Steve is the Voluntary Club Manager at Springfield Youth Club and has been since September 2012. Previous to this, Steve was Hackney’s Learning Trust Education Project Manager, for the momentous 2012 London Olympics and Paralympics Games. Hackney Learning Trust is a charity organisation focussing on educational services for the borough of Hackney.

 

By working hand-in-hand with other youth organisations, Springfield has been able to expand its programme of activities and improve the Club’s facilities over the past 12 months.

 

This year, the management team is looking to forge even closer alliances with external agencies in a bid to increase the opportunities on offer to young members and volunteers.

One example is the Club’s blossoming relationship with London Youth, an umbrella organisation that offers support to the capital’s community youth groups.

 

Working closely with the team at London Youth’s new Sports Development Programme, Springfield has already delivered a 10-week basketball course to members, and is looking to add it permanently to the line-up.

 

The Club is also currently working hard to achieve the Quality Mark standard, London Youth’s quality assurance scheme for youth clubs that comes with City & Guilds accreditation.

Reaching out to young Londoners, London Youth is a registered charity with over 400 member organisations across Greater London.

 

Members deliver everything from training academies and anti-crime initiatives to youth clubs.

“We work with our members to help broaden and improve the activities they can offer,” explains Kieran Connolly, Sports Development Officer at London Youth.

“Through our members we engage with around 75,000 young Londoners, and we aim to improve their lives – and the lives of youth workers – in a range of different ways.”

 

Established in 1885, the charity has headquarters in London and two residential facilities in East Sussex and Buckinghamshire. London Youth, which now employs more than 100 people, is partly funded by the Sport England body and has become an established player on the youth sport scene.

“We have a great reputation and it’s certainly growing,” says Kieran. “Major organisations – the ones that matter – know who we are and appreciate what we’re trying to do. They recognise our unique position in being able to engage with thousands of young people, which is something they often struggle with.”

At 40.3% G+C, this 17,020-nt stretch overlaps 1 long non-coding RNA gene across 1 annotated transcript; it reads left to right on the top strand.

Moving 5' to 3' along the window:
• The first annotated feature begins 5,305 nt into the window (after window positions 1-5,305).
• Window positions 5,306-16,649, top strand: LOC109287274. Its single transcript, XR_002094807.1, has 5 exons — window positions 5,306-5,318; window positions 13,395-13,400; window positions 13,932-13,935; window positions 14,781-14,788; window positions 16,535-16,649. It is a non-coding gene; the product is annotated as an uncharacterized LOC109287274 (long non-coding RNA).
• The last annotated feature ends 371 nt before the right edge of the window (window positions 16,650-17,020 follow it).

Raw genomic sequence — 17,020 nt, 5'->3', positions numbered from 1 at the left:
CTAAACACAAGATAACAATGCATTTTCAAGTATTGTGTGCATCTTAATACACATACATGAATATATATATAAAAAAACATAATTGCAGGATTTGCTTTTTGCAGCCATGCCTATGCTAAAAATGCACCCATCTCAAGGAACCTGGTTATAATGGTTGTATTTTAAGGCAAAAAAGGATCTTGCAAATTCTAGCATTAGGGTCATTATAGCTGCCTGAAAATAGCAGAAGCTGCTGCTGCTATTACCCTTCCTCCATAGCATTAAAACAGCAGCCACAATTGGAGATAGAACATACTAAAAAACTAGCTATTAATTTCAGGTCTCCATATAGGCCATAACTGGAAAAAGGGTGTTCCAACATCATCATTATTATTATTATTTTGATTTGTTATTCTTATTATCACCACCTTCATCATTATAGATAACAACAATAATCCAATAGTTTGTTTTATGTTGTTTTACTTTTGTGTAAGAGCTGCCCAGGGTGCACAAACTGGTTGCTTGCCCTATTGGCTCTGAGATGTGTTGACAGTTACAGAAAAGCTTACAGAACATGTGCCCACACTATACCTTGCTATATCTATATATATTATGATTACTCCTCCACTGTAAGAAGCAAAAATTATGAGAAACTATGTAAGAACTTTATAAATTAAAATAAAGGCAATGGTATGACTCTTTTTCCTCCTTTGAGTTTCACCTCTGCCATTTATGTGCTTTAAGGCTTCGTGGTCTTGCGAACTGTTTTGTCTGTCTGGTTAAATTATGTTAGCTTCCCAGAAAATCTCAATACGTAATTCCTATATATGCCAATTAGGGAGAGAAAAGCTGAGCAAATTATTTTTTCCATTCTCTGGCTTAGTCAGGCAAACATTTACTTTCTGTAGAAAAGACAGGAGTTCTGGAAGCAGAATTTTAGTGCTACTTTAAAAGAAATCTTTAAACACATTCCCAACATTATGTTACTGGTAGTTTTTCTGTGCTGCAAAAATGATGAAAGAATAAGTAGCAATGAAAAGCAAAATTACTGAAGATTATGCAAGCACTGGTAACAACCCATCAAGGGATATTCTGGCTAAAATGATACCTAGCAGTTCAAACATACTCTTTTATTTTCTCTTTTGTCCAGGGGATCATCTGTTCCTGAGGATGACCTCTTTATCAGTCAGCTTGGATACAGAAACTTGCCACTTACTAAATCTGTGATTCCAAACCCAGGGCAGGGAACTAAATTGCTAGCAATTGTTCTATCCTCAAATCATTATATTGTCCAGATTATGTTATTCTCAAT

The team at London Youth have also played a savvy media game in recent years, securing primetime spots on radio and TV, most recently as stars of the Channel 4 show The Secret Millions. The show focuses on London Youth’s £1.7 million Lottery-funded project to renovate derelict properties in Lambeth while giving over 1,500 young people the chance to learn trade skills from the professionals.

 

“We have big support, and a growing profile for what we do,” says Kieran. “Last week, Sport England invited us to go on BBC London 94.9 to talk about their Sportivate funding. They could have contacted a host of people but they contacted us, which tells you our stature in the UK’s sporting community.”Legacy beyond the Game Kieran is the latest addition to London Youth’s fledgling sports initiative.

 

The Sports Development Programme, originally dubbed Getting Ready for the Games and Beyond, was set up in 2009 as part of the build-up to the London 2012 Olympics. Its goal was and is to ensure youth participation in sport and to empower organisations to deliver their own programmes on an ongoing basis.

 

“It was set up to ensure a sporting legacy"among members,” explains Kieran. “We had identified a need to deliver more structured sport at London’s youth clubs, and the Mayor’s office recognised this need. Sports provision at youth clubs has tended to be unstructured; delivered by people with plenty of passion but not necessarily the right qualifications.“That’s where we can help. We invest to help youth workers get the qualifications and training they need to deliver structured coaching sessions. In turn, young club members across London get a better experience at club level.”